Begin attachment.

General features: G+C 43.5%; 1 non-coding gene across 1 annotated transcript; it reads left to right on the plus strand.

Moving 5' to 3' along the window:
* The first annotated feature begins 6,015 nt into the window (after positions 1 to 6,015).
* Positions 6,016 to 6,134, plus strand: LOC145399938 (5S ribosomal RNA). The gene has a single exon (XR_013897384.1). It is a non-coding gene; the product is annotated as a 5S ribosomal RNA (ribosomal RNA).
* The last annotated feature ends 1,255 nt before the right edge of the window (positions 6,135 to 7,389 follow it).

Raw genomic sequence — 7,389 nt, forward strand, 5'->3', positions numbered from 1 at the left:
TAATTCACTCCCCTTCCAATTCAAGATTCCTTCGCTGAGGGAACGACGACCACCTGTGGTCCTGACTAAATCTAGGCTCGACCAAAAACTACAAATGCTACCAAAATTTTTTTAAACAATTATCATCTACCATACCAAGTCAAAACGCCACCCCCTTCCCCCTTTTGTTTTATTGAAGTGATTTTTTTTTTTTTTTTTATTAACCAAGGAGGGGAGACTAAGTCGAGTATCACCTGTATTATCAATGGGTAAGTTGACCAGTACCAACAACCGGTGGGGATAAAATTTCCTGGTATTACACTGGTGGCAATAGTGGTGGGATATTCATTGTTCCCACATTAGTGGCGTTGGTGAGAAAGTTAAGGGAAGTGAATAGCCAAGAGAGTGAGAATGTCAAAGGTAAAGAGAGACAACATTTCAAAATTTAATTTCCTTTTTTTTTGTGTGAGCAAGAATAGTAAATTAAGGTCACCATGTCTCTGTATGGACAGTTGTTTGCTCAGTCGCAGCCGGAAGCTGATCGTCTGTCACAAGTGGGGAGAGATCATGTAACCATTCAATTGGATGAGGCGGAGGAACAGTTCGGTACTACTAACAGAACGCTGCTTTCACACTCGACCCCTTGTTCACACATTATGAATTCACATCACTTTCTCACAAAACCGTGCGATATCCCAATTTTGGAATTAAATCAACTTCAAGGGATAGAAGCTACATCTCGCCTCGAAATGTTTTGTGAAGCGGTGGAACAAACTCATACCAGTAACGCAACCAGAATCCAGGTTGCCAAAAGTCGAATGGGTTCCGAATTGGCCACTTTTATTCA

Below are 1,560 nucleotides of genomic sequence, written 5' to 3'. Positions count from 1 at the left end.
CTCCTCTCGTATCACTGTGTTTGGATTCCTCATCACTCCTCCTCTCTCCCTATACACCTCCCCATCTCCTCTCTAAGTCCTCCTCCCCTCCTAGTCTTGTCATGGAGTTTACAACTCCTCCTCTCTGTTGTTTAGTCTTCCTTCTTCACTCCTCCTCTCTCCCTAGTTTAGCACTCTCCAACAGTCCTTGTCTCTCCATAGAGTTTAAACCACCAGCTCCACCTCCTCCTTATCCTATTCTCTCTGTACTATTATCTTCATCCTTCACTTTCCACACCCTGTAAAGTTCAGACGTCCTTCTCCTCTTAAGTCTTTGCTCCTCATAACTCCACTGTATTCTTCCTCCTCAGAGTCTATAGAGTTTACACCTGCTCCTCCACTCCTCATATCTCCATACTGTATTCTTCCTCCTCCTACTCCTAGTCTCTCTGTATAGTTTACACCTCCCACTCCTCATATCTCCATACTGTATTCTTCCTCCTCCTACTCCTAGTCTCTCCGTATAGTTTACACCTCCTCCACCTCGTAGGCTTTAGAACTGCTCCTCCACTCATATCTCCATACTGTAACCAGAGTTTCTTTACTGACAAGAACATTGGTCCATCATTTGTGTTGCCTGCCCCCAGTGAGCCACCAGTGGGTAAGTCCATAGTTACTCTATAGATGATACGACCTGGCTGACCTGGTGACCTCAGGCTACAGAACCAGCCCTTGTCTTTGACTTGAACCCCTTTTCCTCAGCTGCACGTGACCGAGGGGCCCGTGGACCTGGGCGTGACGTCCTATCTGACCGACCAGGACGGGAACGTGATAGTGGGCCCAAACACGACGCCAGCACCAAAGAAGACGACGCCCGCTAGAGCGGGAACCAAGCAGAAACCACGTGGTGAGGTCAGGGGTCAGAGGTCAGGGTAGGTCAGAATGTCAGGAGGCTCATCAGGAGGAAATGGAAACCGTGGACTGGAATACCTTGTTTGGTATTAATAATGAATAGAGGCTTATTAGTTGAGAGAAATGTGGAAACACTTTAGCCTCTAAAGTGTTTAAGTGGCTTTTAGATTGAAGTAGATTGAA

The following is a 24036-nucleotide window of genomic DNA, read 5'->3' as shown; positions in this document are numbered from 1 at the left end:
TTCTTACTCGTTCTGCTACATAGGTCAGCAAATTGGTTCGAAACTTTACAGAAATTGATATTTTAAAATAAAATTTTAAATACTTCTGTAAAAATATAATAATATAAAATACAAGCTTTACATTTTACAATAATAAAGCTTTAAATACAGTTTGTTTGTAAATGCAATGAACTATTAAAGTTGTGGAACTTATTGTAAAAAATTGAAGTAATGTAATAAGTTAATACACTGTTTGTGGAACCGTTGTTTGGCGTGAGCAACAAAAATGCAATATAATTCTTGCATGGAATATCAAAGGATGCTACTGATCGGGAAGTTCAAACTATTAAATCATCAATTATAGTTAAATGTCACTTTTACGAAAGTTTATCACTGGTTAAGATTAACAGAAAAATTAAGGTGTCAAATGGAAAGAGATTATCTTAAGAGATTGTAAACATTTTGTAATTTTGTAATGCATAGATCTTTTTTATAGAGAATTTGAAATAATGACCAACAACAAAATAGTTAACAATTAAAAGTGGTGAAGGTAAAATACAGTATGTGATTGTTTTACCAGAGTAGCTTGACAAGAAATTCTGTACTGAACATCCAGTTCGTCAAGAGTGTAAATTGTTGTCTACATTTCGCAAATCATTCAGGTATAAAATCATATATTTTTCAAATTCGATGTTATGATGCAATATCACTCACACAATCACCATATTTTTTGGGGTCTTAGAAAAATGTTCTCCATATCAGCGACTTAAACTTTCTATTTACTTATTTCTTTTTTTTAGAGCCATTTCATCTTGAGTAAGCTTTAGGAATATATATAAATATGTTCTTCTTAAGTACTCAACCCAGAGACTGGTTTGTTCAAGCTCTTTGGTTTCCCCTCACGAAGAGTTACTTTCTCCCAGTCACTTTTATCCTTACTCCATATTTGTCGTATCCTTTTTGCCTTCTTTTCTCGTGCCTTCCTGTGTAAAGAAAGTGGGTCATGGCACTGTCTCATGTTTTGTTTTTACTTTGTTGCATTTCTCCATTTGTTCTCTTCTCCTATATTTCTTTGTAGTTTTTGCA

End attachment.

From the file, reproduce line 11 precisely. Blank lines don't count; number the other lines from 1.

TTCTTACTCGTTCTGCTACATAGGTCAGCAAATTGGTTCGAAACTTTACAGAAATTGATATTTTAAAATAAAATTTTAAATACTTCTGTAAAAATATAATAATATAAAATACAAGCTTTACATTTTACAATAATAAAGCTTTAAATACAGTTTGTTTGTAAATGCAATGAACTATTAAAGTTGTGGAACTTATTGTAAAAAATTGAAGTAATGTAATAAGTTAATACACTGTTTGTGGAACCGTTGTTTGGCGTGAGCAACAAAAATGCAATATAATTCTTGCATGGAATATCAAAGGATGCTACTGATCGGGAAGTTCAAACTATTAAATCATCAATTATAGTTAAATGTCACTTTTACGAAAGTTTATCACTGGTTAAGATTAACAGAAAAATTAAGGTGTCAAATGGAAAGAGATTATCTTAAGAGATTGTAAACATTTTGTAATTTTGTAATGCATAGATCTTTTTTATAGAGAATTTGAAATAATGACCAACAACAAAATAGTTAACAATTAAAAGTGGTGAAGGTAAAATACAGTATGTGATTGTTTTACCAGAGTAGCTTGACAAGAAATTCTGTACTGAACATCCAGTTCGTCAAGAGTGTAAATTGTTGTCTACATTTCGCAAATCATTCAGGTATAAAATCATATATTTTTCAAATTCGATGTTATGATGCAATATCACTCACACAATCACCATATTTTTTGGGGTCTTAGAAAAATGTTCTCCATATCAGCGACTTAAACTTTCTATTTACTTATTTCTTTTTTTTAGAGCCATTTCATCTTGAGTAAGCTTTAGGAATATATATAAATATGTTCTTCTTAAGTACTCAACCCAGAGACTGGTTTGTTCAAGCTCTTTGGTTTCCCCTCACGAAGAGTTACTTTCTCCCAGTCACTTTTATCCTTACTCCATATTTGTCGTATCCTTTTTGCCTTCTTTTCTCGTGCCTTCCTGTGTAAAGAAAGTGGGTCATGGCACTGTCTCATGTTTTGTTTTTACTTTGTTGCATTTCTCCATTTGTTCTCTTCTCCTATATTTCTTTGTAGTTTTTGCA